Senior Member
 
Join Date: Dec 1969
Posts: 190
Default

Keeping a flushing dog close needs to be part of the training. My friend (with the springer) basically calls the dog back in when she gets too far out. You do enough of that hacking back in and the dog learns gun range. It can be a train as you hunt deal. Some will hup (sit) their dogs while the foot hunter catches up.

In contrast, the thing that can unglue many a dog (both pointer and flusher) is the running pheasant. I got invited to hunt over a poorly trained lab once. I saw that dog chase a running pheasant across a field and flush the bird 200 yds away once the bird ran out of cover. I understand that there are two schools of thought regarding the flushing dog chasing a pheasant: Option one is you can run after your dog and try to shoot when it flushes. Option 2 is to hup your dog to keep it in gun range, since you will be out of breath and not be able to make the shot if you had chosen option 1.

Pointing breeds, on the other hand, are often taught to stop at first scent, thereby eliminating the chasing of a running rooster. But this gets harder for the dog when the dog can see the running bird such as in a corn field. Apparently some meat dogs catch on to this and will cut off a running bird, but you cannot teach this, they pick it up themselves.

Finally, I have heard that the stopping at first scent is not ideal for pheasants. The theory goes that when the dog stops on first scent, that is very little pressure on the bird, who then feels comfortable running away. Better is a dog that stops at "good scent" or "strong scent". This increases the pressure, causing the bird to feel less comfortable running; afraid it might be seen.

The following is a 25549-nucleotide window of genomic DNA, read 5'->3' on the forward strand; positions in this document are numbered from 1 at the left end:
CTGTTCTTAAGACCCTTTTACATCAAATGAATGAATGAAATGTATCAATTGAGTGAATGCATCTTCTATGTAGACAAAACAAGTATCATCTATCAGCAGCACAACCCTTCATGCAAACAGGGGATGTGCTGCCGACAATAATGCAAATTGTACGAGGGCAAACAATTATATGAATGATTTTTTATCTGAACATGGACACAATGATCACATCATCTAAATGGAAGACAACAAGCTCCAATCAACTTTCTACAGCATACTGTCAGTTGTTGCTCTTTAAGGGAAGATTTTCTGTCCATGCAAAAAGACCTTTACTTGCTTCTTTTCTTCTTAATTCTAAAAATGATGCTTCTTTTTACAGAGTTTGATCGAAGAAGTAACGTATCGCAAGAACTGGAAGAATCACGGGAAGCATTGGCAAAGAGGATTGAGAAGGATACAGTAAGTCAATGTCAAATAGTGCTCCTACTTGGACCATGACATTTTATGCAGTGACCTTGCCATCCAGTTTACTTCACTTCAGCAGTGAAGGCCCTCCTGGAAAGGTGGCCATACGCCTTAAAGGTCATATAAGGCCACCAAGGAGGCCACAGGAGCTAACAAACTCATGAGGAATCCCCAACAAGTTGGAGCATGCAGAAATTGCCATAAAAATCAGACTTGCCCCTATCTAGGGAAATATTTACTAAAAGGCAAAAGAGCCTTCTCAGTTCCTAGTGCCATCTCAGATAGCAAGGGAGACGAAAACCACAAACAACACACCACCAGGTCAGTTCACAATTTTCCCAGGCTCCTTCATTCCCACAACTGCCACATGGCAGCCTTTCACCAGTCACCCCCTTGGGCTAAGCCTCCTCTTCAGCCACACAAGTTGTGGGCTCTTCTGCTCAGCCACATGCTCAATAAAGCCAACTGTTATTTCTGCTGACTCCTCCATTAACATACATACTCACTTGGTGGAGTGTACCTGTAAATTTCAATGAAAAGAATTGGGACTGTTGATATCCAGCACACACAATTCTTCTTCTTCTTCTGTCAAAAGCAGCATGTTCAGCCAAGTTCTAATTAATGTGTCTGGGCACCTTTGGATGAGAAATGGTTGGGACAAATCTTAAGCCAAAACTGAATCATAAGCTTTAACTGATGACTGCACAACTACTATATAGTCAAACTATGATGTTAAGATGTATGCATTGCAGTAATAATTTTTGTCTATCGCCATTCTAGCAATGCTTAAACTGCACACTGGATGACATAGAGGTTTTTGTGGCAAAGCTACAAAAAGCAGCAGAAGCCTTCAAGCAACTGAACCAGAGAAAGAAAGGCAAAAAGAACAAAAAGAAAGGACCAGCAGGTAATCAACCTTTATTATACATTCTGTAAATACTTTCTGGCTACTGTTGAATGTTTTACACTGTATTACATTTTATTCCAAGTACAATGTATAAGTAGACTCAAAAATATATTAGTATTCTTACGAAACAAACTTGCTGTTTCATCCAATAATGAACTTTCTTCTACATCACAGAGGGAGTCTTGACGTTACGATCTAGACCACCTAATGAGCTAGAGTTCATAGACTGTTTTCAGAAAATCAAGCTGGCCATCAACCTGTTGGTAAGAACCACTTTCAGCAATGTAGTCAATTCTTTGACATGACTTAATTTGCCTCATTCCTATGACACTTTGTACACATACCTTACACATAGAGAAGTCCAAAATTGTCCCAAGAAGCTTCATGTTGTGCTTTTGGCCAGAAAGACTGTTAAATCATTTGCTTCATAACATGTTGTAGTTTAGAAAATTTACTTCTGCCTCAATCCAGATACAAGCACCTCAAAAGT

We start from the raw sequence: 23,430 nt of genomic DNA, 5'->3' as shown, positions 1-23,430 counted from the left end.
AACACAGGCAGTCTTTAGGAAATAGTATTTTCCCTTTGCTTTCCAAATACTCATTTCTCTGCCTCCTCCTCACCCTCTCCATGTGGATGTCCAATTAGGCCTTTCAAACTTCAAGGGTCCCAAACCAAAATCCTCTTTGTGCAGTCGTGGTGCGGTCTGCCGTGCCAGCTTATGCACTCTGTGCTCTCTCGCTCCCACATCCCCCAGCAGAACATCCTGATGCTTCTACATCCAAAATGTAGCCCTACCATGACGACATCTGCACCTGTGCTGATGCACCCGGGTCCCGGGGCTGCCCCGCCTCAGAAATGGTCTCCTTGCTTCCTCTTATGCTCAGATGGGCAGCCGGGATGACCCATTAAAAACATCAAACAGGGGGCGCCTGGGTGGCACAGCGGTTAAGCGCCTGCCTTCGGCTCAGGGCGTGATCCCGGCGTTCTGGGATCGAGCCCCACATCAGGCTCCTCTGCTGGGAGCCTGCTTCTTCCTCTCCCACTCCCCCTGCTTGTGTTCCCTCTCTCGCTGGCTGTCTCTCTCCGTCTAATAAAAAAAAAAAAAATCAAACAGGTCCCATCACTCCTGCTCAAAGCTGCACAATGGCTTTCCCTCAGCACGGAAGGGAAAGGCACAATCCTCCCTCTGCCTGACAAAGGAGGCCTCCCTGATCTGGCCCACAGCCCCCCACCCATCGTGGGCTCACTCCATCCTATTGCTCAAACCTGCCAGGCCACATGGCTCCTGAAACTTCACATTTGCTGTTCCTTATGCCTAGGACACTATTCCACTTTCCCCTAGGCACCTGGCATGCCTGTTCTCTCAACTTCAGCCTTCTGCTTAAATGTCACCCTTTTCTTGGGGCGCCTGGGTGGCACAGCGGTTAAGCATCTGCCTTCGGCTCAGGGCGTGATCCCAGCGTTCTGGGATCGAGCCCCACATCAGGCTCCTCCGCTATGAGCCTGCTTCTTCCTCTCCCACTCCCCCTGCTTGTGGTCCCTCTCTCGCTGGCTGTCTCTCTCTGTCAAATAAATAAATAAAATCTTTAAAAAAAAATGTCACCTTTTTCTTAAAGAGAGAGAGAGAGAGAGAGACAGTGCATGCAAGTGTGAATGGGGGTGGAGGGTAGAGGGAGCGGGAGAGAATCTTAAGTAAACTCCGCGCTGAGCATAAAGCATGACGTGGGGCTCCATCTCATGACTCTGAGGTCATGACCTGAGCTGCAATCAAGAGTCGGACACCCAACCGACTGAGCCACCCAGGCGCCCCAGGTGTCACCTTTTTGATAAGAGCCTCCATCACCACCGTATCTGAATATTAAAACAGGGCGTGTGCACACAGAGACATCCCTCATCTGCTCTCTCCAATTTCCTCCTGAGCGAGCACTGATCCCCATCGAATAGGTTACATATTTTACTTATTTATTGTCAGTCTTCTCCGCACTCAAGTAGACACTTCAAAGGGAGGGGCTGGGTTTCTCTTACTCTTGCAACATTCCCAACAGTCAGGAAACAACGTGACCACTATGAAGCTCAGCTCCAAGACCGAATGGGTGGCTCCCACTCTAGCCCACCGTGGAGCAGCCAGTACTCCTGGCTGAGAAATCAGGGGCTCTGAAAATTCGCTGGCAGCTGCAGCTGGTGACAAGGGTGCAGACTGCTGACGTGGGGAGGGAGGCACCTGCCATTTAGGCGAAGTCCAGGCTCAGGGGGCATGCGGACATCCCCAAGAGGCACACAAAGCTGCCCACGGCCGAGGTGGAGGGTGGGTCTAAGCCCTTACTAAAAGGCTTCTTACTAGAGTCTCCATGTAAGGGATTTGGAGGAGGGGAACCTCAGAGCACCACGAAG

As to the above paragraph... I have not clue who is right. I just do not have the experience and will leave that decision to the pros and experts. I do not know how you would train differently for "first scent" vs "strong scent" anyway. Maybe you need a dog with a less good nose I have no clue.


Regards

Rick
RickB is offline   Reply With Quote Quick reply to this message
Old 05-10-2008, 09:46 AM   #6 (permalink)
Senior Member
 
Join Date: Dec 1969
Location: Mundelein, Il.
Posts: 3,038
Default

I don't have experience with the breed you are after, but I am surprised Denny hasn't jumped in here? He must be busy trialing his Brittneys?

He might also be able to point (no pun ) you to a good breeder.

I will comment on the pointer senting issue, as I run GSP, but much of the scenting, stopping, and pointing comes naturally, and is not actually taught.

Much of what a pointer does once he goes on point, is what is taught.
A good pointer, or at least the way I trained mine is to stay with a running bird, only on command, and to do it with a calm pace, and always "Whoa" (stop) on command. Drooling on a bird rather than grabbing it is always a plus!

Hopefully Denny will jump in here and offer some advise, as I know he is as well versed with Brits, as anyone I know.

Regardless, best of luck in finding and training your new gun dog!
__________________
C J "The Mona Gale" [email protected]
Captain Jim is offline   Reply With Quote Quick reply to this message
Old 05-13-2008, 02:57 PM   #7 (permalink)
 
Join Date: Jun 2006
Posts: 32
Default

thanks for the great info everyone. now I only need to find a good breeder.
Are_We_Havin_Fun_Yet is offline   Reply With Quote Quick reply to this message
Old 05-25-2008, 08:49 AM   #8 (permalink)
Senior Member
 
FishArt's Avatar
 
Join Date: Dec 1969
Location: Apple River
Posts: 4,343
Default

Quote:
Originally Posted by RickB